Normally, I go either walking or jogging around this time, but it’s raining here, so I’m posting some more tea reviews instead. I’m exhausted anyway. I’ve had three straight very long, very hectic days at work, and fitting in job interviews, regular errands, and the like has been an utter nightmare. Anyway, this was another of my Dancong oolong sipdowns from late 2020/early 2021. I loved the spring 2017 Ta Ku Village High Mountain Dan Cong, and I ended up loving this spring 2018 version too.
I prepared this tea gongfu style. After a 10 second rinse, I steeped 6 grams of loose tea leaves in 4 fluid ounces of 203 F water for 7 seconds. This initial infusion was followed by 16 additional infusions. Steep times for these infusions were as follows: 9 seconds, 12 seconds, 16 seconds, 20 seconds, 25 seconds, 30 seconds, 40 seconds, 50 seconds, 1 minute, 1 minute 15 seconds, 1 minute 30 seconds, 2 minutes, 3 minutes, 5 minutes, 7 minutes, and 10 minutes.
Prior to the rinse, the dry tea leaves presented aromas of honey, peach, tangerine, lychee, cherry, sugarcane, and vanilla. After the rinse, I detected new aromas of roasted almond and cream. The first infusion added aromas of orchid and orange blossom. In the mouth, the tea liquor offered up notes of honey, tangerine, peach, orchid, lychee, roasted almond, and orange blossom that were balanced by hints of cherry, sugarcane, cream, grass, and vanilla. The bulk of the subsequent infusions introduced aromas of pear, violet, plum, grass, caraway, and honeydew. Stronger and more immediately detectable notes of grass, sugarcane, cherry, cream, and vanilla appeared in the mouth alongside notes of minerals, caraway, pear, violet, apple, plum, nectarine, orange zest, and honeydew. I also found hints of eucalyptus, wood, nutmeg, wintergreen, and coriander. As the tea faded, the liquor emphasized notes of minerals, tangerine, cream, violet, apple, pear, and lychee alongside an amplified woodiness. These impressions were backed by lingering hints of orchid, roasted almond, sugarcane, honey, orange zest, grass, coriander, plum, and wintergreen.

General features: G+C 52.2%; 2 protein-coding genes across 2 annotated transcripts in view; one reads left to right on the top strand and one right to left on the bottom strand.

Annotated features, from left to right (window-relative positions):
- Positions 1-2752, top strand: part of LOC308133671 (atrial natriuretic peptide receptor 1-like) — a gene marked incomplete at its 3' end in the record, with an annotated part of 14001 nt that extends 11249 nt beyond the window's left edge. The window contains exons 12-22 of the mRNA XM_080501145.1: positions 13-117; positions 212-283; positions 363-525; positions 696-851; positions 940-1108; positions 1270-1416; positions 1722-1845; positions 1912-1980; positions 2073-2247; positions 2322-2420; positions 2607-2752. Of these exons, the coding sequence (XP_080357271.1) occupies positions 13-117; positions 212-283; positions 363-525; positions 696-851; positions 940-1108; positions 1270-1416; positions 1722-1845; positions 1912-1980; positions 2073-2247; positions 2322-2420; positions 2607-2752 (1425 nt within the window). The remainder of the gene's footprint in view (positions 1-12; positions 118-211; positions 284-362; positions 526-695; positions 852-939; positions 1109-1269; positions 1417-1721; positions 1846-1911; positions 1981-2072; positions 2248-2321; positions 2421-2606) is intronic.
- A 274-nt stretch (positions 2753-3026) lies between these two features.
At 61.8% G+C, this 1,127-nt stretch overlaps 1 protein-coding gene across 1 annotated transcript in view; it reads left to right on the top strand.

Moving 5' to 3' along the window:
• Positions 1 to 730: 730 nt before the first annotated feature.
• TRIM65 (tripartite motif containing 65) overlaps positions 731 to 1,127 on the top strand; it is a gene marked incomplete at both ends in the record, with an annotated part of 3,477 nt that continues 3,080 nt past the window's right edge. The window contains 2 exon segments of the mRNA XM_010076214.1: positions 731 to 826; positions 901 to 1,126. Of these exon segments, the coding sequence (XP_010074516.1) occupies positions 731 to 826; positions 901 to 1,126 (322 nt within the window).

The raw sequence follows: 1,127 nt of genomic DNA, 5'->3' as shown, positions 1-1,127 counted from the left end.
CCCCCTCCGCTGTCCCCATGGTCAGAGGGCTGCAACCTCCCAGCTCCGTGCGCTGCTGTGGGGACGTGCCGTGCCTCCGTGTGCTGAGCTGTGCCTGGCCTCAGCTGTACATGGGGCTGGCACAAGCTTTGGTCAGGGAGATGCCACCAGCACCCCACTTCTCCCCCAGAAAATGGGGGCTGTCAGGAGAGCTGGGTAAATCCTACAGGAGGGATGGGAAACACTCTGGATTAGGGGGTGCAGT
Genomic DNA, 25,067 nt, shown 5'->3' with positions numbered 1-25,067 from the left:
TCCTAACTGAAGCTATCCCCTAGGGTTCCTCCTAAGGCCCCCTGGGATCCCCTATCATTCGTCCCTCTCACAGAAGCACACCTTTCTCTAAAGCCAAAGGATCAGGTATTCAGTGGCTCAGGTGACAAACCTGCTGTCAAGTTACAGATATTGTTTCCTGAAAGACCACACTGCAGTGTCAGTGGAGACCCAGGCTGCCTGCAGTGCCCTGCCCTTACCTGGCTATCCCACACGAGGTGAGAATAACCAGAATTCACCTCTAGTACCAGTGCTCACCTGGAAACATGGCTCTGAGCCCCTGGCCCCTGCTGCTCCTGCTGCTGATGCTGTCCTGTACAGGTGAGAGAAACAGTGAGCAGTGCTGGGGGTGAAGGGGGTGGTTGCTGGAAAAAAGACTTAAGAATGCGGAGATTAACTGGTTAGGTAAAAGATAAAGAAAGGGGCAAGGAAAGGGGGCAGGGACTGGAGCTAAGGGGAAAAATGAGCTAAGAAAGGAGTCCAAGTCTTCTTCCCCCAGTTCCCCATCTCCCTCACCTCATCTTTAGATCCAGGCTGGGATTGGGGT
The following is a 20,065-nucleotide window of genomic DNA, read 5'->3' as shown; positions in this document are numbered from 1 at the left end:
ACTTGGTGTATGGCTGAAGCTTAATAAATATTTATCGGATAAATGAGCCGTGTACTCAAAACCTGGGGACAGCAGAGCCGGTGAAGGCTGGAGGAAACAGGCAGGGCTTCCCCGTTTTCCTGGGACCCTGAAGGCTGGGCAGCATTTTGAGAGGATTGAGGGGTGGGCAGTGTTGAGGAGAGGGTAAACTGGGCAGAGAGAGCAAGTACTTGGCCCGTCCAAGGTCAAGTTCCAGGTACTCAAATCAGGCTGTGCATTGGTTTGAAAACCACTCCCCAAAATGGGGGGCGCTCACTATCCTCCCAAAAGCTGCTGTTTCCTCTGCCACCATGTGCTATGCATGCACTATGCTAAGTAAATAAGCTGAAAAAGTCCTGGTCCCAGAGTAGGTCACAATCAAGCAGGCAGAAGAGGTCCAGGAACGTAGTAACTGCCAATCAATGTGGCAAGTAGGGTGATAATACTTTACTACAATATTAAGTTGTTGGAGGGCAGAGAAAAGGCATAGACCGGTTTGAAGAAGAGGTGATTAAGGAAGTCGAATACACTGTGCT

This tea displayed a very unique and quirky overall profile. It was definitely among the most interesting of the spring 2018 Dancong oolongs that I tried. It also was very well put together. Nothing was out of place. I don’t know who is producing the Ta Ku Hou Village Dancong that Yunnan Sourcing stocks each spring, but in my opinion, they are doing a consistently excellent job. This was a tea worth checking out.
Flavors: Almond, Apple, Cherry, Coriander, Cream, Eucalyptus, Grass, Herbaceous, Honey, Honeydew, Lychee, Mineral, Nutmeg, Orange Blossom, Orange Zest, Orchid, Peach, Pear, Plum, Stonefruit, Sugarcane, Tangerine, Vanilla, Violet, Wood